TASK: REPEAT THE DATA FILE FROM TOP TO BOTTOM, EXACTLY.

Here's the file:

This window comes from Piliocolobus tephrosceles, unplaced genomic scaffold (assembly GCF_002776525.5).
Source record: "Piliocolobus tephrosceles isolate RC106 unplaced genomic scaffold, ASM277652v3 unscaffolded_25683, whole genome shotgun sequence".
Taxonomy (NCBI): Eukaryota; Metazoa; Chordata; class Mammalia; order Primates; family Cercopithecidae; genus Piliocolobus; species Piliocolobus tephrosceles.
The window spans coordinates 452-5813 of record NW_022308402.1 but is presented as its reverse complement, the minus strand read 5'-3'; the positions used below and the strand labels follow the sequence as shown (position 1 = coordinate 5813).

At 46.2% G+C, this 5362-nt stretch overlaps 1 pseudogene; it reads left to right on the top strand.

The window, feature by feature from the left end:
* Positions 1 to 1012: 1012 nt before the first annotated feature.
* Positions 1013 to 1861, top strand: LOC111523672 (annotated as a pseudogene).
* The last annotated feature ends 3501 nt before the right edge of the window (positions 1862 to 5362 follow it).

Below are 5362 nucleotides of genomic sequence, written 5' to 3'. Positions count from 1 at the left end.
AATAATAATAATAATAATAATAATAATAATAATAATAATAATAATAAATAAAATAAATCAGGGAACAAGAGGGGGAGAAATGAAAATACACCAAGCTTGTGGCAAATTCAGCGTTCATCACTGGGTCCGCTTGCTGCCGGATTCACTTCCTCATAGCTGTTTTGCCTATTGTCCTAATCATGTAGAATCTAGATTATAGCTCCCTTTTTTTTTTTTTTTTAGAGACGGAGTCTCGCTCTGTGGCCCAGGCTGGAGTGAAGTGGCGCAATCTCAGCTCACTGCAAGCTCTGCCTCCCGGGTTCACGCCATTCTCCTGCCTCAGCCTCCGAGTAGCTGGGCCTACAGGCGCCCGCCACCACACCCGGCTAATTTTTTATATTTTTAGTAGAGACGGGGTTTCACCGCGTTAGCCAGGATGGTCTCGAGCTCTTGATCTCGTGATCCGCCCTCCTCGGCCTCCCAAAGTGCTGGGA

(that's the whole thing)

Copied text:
This window comes from Piliocolobus tephrosceles, unplaced genomic scaffold (assembly GCF_002776525.5).
Source record: "Piliocolobus tephrosceles isolate RC106 unplaced genomic scaffold, ASM277652v3 unscaffolded_25683, whole genome shotgun sequence".
Taxonomy (NCBI): Eukaryota; Metazoa; Chordata; class Mammalia; order Primates; family Cercopithecidae; genus Piliocolobus; species Piliocolobus tephrosceles.
The window spans coordinates 452-5813 of record NW_022308402.1 but is presented as its reverse complement, the minus strand read 5'-3'; the positions used below and the strand labels follow the sequence as shown (position 1 = coordinate 5813).

At 46.2% G+C, this 5362-nt stretch overlaps 1 pseudogene; it reads left to right on the top strand.

The window, feature by feature from the left end:
* Positions 1 to 1012: 1012 nt before the first annotated feature.
* Positions 1013 to 1861, top strand: LOC111523672 (annotated as a pseudogene).
* The last annotated feature ends 3501 nt before the right edge of the window (positions 1862 to 5362 follow it).

Below are 5362 nucleotides of genomic sequence, written 5' to 3'. Positions count from 1 at the left end.
AATAATAATAATAATAATAATAATAATAATAATAATAATAATAATAAATAAAATAAATCAGGGAACAAGAGGGGGAGAAATGAAAATACACCAAGCTTGTGGCAAATTCAGCGTTCATCACTGGGTCCGCTTGCTGCCGGATTCACTTCCTCATAGCTGTTTTGCCTATTGTCCTAATCATGTAGAATCTAGATTATAGCTCCCTTTTTTTTTTTTTTTTAGAGACGGAGTCTCGCTCTGTGGCCCAGGCTGGAGTGAAGTGGCGCAATCTCAGCTCACTGCAAGCTCTGCCTCCCGGGTTCACGCCATTCTCCTGCCTCAGCCTCCGAGTAGCTGGGCCTACAGGCGCCCGCCACCACACCCGGCTAATTTTTTATATTTTTAGTAGAGACGGGGTTTCACCGCGTTAGCCAGGATGGTCTCGAGCTCTTGATCTCGTGATCCGCCCTCCTCGGCCTCCCAAAGTGCTGGGA